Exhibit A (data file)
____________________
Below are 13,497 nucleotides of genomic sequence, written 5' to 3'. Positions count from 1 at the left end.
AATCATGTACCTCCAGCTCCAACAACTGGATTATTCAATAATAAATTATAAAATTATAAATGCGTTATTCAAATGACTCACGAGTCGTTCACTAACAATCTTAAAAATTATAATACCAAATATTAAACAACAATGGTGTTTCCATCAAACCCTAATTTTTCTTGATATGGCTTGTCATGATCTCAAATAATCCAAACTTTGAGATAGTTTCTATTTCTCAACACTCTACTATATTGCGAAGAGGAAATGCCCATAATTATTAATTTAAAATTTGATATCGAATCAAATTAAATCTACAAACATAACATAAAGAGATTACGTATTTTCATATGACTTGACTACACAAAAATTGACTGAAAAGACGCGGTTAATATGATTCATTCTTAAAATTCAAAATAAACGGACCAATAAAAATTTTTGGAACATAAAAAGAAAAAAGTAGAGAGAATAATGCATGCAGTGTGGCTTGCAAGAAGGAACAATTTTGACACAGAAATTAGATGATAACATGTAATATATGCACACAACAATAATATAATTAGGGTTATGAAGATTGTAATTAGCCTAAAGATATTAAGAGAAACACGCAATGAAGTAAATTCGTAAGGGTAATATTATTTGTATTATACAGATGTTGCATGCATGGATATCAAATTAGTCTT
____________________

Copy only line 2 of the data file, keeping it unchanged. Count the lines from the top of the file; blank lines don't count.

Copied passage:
AATCATGTACCTCCAGCTCCAACAACTGGATTATTCAATAATAAATTATAAAATTATAAATGCGTTATTCAAATGACTCACGAGTCGTTCACTAACAATCTTAAAAATTATAATACCAAATATTAAACAACAATGGTGTTTCCATCAAACCCTAATTTTTCTTGATATGGCTTGTCATGATCTCAAATAATCCAAACTTTGAGATAGTTTCTATTTCTCAACACTCTACTATATTGCGAAGAGGAAATGCCCATAATTATTAATTTAAAATTTGATATCGAATCAAATTAAATCTACAAACATAACATAAAGAGATTACGTATTTTCATATGACTTGACTACACAAAAATTGACTGAAAAGACGCGGTTAATATGATTCATTCTTAAAATTCAAAATAAACGGACCAATAAAAATTTTTGGAACATAAAAAGAAAAAAGTAGAGAGAATAATGCATGCAGTGTGGCTTGCAAGAAGGAACAATTTTGACACAGAAATTAGATGATAACATGTAATATATGCACACAACAATAATATAATTAGGGTTATGAAGATTGTAATTAGCCTAAAGATATTAAGAGAAACACGCAATGAAGTAAATTCGTAAGGGTAATATTATTTGTATTATACAGATGTTGCATGCATGGATATCAAATTAGTCTT